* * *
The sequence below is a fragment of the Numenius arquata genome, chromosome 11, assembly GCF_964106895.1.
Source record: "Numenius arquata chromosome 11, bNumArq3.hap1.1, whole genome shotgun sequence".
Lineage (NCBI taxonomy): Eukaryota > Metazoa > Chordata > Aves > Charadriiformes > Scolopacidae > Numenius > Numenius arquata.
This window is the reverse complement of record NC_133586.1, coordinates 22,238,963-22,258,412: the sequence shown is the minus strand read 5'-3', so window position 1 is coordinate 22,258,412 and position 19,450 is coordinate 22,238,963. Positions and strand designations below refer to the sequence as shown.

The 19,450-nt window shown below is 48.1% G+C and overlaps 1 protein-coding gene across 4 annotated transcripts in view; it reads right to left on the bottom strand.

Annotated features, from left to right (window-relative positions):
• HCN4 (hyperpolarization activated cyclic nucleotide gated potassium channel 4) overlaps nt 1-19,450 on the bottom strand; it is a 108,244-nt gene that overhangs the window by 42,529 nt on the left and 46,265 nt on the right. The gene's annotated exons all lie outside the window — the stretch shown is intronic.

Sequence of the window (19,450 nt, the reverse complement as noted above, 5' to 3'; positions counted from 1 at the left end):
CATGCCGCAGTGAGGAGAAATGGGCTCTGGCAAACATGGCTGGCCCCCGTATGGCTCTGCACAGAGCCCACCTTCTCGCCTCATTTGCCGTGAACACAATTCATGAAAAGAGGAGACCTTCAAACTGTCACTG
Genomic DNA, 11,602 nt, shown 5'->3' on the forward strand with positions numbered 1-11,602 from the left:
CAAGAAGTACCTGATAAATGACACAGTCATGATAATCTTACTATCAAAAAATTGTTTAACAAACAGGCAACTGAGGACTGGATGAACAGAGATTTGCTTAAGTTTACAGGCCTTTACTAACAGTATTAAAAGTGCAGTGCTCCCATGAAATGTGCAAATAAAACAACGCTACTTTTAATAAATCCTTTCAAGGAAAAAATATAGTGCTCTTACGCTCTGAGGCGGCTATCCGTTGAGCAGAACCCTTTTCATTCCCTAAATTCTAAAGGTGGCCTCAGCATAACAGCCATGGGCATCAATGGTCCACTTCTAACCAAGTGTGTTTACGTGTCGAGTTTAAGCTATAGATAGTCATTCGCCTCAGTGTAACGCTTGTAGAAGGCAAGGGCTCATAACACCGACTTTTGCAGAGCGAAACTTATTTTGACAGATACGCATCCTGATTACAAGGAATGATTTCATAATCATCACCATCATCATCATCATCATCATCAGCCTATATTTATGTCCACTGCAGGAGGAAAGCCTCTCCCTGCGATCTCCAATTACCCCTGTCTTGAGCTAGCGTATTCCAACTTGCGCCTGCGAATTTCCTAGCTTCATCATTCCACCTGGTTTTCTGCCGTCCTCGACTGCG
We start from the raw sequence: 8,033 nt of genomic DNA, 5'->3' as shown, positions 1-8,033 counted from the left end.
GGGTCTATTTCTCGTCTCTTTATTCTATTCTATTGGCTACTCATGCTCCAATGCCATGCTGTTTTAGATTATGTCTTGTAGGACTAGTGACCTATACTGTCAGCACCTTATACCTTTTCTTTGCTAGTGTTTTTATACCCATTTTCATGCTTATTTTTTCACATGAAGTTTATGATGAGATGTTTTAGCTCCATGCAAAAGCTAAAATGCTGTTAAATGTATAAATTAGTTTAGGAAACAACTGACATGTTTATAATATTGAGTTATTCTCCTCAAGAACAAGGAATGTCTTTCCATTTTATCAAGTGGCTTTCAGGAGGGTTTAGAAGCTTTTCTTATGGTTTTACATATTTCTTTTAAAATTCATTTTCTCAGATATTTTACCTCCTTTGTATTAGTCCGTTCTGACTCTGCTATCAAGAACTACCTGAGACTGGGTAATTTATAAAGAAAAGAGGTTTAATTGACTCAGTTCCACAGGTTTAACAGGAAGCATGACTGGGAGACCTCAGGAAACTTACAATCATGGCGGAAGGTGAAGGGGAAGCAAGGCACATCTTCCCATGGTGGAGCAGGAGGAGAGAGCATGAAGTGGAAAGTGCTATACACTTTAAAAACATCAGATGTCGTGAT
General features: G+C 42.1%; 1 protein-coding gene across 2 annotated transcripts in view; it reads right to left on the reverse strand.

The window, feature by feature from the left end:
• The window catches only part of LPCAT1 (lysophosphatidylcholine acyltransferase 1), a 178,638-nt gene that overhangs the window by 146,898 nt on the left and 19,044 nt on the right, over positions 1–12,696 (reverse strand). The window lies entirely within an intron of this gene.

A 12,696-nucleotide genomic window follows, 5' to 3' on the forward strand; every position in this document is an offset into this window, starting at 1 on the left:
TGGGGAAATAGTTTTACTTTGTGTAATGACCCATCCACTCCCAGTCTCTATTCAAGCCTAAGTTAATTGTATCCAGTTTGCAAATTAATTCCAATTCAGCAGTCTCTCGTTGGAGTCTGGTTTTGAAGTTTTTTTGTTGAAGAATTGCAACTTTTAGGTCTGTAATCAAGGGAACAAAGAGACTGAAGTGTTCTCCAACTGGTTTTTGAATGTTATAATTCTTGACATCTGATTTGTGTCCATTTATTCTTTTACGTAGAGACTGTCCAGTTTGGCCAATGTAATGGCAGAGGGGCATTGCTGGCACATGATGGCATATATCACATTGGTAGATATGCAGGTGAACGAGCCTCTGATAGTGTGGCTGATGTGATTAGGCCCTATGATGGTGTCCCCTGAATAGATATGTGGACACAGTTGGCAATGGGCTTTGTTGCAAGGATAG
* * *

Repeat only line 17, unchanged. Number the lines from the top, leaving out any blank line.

A 12,696-nucleotide genomic window follows, 5' to 3' on the forward strand; every position in this document is an offset into this window, starting at 1 on the left: